Saturday, April 23, 2011

Which character from William Shakespeare's plays has most dramatically or lastingly shaped your thinking and actions? Why?

Thanks to Laura for posting this thought-provoking question. Many thoughts flew through my mind...Hamlet...Juliet...Portia...Desdemona...Hero...Horatio...Ophelia...all of whom I've loved and thought about over the years. And when my mind, like a whirring slot machine, clicked into place, even I was surprised by what it settled on:

King Lear.

It's been years since I read Lear, but I read it intensely in both high school and college. Poor Lear, foolish Lear, foolhardy Lear, too-powerful-to-see-his-own-power-until-it's-too-late Lear, who gives up the love of a good, true daughter because the selfish, shallow daughters stoke the fires of his vanity, and because Cordelia stings his pride.

As I ponder this, I also realize that Lear is the tragedy of a parent, and so it speaks to me in the place I am in my life: the parent of two young children. Lear's children turn on him, and what parent doesn't fear that down to the core? And his own foolish, selfish actions cause him to permanently damage his relationship with the remaining child, the one who continues to love him against all reason.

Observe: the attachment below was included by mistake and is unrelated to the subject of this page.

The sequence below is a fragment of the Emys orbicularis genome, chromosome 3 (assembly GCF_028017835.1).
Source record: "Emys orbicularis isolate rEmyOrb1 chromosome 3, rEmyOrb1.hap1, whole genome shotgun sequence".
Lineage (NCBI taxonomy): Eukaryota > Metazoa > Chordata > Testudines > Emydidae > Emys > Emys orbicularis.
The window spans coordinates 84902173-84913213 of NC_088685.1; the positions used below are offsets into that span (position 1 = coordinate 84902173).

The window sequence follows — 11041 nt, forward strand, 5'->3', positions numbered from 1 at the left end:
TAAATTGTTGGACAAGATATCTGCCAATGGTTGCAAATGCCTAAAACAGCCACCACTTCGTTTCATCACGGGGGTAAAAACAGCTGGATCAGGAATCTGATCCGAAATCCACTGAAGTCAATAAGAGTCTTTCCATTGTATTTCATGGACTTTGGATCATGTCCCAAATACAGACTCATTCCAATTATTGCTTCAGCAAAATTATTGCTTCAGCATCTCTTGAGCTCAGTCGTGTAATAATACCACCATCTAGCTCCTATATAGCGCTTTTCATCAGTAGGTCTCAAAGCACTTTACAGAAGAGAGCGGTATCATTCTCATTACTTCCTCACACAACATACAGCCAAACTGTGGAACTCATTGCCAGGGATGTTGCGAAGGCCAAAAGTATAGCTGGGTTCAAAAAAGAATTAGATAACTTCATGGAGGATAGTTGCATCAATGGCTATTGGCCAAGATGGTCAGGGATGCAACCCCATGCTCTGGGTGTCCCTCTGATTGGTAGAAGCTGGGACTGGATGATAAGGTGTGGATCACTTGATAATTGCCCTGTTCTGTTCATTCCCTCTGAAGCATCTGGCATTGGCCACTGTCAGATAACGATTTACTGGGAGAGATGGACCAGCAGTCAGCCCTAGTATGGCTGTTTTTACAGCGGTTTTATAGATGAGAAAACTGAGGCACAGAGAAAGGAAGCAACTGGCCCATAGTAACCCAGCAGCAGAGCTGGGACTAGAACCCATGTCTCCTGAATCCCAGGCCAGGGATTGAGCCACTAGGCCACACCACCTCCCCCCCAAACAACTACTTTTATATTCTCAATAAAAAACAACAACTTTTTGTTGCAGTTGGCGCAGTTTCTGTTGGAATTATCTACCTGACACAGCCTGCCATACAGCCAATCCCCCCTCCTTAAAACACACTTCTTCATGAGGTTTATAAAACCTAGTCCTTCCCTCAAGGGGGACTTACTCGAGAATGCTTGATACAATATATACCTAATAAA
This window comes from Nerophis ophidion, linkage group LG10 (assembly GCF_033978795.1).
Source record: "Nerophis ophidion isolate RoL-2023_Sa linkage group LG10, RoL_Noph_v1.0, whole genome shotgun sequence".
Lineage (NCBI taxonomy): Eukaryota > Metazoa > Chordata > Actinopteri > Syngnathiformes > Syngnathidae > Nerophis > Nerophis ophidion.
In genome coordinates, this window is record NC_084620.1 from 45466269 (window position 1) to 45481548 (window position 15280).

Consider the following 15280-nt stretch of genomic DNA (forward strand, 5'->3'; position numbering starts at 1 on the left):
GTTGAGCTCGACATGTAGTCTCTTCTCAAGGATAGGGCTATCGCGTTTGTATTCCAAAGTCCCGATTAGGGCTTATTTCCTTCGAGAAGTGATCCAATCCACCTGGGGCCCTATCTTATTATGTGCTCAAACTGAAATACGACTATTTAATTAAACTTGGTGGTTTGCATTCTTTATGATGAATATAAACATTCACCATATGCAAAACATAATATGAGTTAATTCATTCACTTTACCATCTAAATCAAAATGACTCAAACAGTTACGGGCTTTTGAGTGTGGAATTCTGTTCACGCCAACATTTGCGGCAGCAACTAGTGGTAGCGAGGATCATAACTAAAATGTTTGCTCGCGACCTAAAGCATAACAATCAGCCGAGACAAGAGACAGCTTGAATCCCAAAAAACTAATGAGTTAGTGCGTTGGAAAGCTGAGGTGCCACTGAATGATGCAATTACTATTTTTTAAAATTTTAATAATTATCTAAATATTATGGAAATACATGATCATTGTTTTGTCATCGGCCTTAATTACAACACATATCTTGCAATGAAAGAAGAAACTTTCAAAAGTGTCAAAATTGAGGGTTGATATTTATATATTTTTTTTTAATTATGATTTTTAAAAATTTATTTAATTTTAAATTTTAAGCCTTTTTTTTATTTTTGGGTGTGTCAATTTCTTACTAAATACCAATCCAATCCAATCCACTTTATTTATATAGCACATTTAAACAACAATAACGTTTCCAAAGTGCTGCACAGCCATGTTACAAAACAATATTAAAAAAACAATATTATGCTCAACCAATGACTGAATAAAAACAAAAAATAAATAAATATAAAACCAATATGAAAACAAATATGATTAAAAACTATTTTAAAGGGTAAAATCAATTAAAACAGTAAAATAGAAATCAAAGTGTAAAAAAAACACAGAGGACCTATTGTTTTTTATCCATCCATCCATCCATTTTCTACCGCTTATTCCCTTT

That fine, scary balance of love, influence, and coercion that all parents walk...the eternal question of nature vs. nurture...and the unspeakable tragedy of the loss of a child, either through death or emotional distance--this is why Lear speaks to me, why I can't think of that poor, misguided, blind, blinded man without tears.


Rachel Cotterill said...

Lear is one play I don't know well. I assumed my answer would come from Hamlet but I'm not actually sure that I can pick out a single character...

Laurie said...

Hmmm. Surprising.

My first thought: Lear. I never would have pegged you for a Lear.

My second thought: There is zero chance that your extraordinary children will turn out like Regan and Goneril. Zero. Not gonna happen.

The first Lear I could actually relate to was Albert Finney's in The Dresser. Talk about weeping...

I see that I think of him more as he's played than on the page. Wonder why.

Thanks for this, and for making me reconsider a character who's not often at the top of my list, but perhaps should be.